Identifying mental health services in clinical genetic settings
Cappelli, M., Esplen, M. J, Wilson, B. J, Dorval, M., Bottorff, J. L, Ly, M., Carroll, J. C, Allanson, J., Humphreys, E. & Rayson, D. (2009). Identifying mental health services in clinical genetic settings. Clinical Genetics: An international journal of genetics and molecular medicine,76(4), 326-331. United Kingdom: Wiley Blackwell. Retrieved from https://doi.org/10.1111/j.1399-0004.2009.01250.x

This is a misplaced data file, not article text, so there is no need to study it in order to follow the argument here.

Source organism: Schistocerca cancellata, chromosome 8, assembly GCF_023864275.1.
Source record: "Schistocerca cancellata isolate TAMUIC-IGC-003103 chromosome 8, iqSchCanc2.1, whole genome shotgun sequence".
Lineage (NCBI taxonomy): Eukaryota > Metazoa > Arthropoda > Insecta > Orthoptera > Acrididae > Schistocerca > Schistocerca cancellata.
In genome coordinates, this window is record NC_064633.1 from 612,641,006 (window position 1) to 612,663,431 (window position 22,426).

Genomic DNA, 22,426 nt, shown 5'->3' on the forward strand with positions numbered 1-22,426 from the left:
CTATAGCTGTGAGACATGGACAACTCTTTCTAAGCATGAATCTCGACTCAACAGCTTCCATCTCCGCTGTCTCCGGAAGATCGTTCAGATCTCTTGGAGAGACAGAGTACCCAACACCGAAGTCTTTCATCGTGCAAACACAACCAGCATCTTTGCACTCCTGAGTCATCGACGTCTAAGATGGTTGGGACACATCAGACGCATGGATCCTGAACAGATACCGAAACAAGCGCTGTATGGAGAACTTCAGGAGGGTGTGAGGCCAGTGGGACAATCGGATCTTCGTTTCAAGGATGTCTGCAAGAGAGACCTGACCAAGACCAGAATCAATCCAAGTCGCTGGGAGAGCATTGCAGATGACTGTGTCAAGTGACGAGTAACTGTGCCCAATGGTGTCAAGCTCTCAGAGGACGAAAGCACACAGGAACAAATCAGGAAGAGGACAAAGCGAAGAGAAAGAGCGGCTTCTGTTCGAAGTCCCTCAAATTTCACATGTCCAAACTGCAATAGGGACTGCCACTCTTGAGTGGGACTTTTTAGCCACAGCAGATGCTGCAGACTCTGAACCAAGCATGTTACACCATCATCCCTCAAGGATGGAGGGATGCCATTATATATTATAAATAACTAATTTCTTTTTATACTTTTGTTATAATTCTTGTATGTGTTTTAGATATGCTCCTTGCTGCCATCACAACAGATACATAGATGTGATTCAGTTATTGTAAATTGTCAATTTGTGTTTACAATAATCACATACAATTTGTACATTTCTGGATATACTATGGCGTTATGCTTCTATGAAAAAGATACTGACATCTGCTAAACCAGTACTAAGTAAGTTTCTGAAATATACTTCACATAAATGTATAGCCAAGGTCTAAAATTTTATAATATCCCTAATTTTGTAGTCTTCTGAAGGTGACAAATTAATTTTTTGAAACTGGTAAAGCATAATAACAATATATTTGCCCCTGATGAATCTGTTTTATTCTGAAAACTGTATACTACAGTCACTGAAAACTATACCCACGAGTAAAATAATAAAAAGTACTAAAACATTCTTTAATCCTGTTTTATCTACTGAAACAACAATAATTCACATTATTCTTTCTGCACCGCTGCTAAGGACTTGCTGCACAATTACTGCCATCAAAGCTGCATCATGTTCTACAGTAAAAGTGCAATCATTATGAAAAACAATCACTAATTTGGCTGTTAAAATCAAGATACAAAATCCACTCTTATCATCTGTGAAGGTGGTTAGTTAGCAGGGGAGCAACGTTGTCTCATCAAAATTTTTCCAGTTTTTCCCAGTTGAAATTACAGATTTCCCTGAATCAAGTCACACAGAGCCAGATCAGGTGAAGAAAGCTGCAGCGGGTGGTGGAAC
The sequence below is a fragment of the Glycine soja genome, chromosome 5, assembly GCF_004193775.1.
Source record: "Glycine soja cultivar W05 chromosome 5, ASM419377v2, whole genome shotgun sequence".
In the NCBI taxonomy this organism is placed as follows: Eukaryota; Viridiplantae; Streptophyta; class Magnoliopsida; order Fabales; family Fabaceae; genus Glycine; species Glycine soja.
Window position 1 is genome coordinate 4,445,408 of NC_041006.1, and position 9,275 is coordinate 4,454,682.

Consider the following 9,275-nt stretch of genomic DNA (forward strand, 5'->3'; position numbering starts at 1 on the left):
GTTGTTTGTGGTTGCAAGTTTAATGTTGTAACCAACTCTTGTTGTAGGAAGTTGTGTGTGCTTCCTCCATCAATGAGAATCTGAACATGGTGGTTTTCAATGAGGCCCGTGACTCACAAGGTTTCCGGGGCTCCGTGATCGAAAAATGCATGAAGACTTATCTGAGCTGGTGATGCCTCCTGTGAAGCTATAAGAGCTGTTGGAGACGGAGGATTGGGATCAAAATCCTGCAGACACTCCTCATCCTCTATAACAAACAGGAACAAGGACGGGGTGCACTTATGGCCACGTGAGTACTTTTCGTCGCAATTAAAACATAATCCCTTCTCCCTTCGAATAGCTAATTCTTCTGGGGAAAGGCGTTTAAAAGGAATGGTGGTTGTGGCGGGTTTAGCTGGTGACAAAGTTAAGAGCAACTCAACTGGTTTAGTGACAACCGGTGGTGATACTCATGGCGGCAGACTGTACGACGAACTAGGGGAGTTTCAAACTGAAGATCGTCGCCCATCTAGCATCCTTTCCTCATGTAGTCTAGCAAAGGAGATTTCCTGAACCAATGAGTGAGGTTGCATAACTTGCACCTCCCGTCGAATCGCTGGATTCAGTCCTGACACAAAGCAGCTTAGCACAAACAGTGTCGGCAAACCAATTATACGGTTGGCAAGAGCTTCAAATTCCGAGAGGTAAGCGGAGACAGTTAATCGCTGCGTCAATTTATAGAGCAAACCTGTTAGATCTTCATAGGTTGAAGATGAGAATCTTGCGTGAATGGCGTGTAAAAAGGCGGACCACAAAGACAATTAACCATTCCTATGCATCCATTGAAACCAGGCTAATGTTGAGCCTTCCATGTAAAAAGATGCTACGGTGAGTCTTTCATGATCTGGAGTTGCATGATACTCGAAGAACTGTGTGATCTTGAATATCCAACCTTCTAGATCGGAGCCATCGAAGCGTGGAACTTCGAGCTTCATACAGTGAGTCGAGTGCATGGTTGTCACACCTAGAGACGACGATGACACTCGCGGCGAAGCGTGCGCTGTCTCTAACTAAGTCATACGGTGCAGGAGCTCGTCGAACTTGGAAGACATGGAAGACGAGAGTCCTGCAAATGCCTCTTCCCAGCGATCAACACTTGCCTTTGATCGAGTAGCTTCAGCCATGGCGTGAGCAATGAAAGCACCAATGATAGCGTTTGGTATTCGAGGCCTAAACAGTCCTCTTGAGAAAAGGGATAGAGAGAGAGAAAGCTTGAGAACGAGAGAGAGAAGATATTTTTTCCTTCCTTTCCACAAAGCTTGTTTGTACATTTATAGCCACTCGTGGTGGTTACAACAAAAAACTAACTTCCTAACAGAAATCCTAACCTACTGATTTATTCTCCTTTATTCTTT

The purpose of this study was to examine the mental health needs of individuals at risk for adult onset hereditary disorder (AOHD) from the perspective of their genetic service providers, as it is unknown to what extent psychosocial services are required and being met. A mail-out survey was sent to 281 providers on the membership lists of the Canadian Association of Genetic Counsellors and the Canadian College of Medical Geneticists. The survey assessed psychosocial issues that were most commonly observed by geneticists, genetic counsellors (GCs), and nurses as well as availability and types of psychosocial services offered. Of the 129 respondents, half of genetic service providers reported observing signs of depression and anxiety, while 44% noted patients' concerns regarding relationships with family and friends. In terms of providing counselling to patients, as the level of psychological risk increased, confidence in dealing with these issues decreased. In addition, significantly more GCs reported that further training in psychosocial issues would be most beneficial to them if resources were available. As a feature of patient care, it is recommended that gene-based predictive testing include an integrative model of psychosocial services as well as training for genetic service providers in specific areas of AOHD mental health.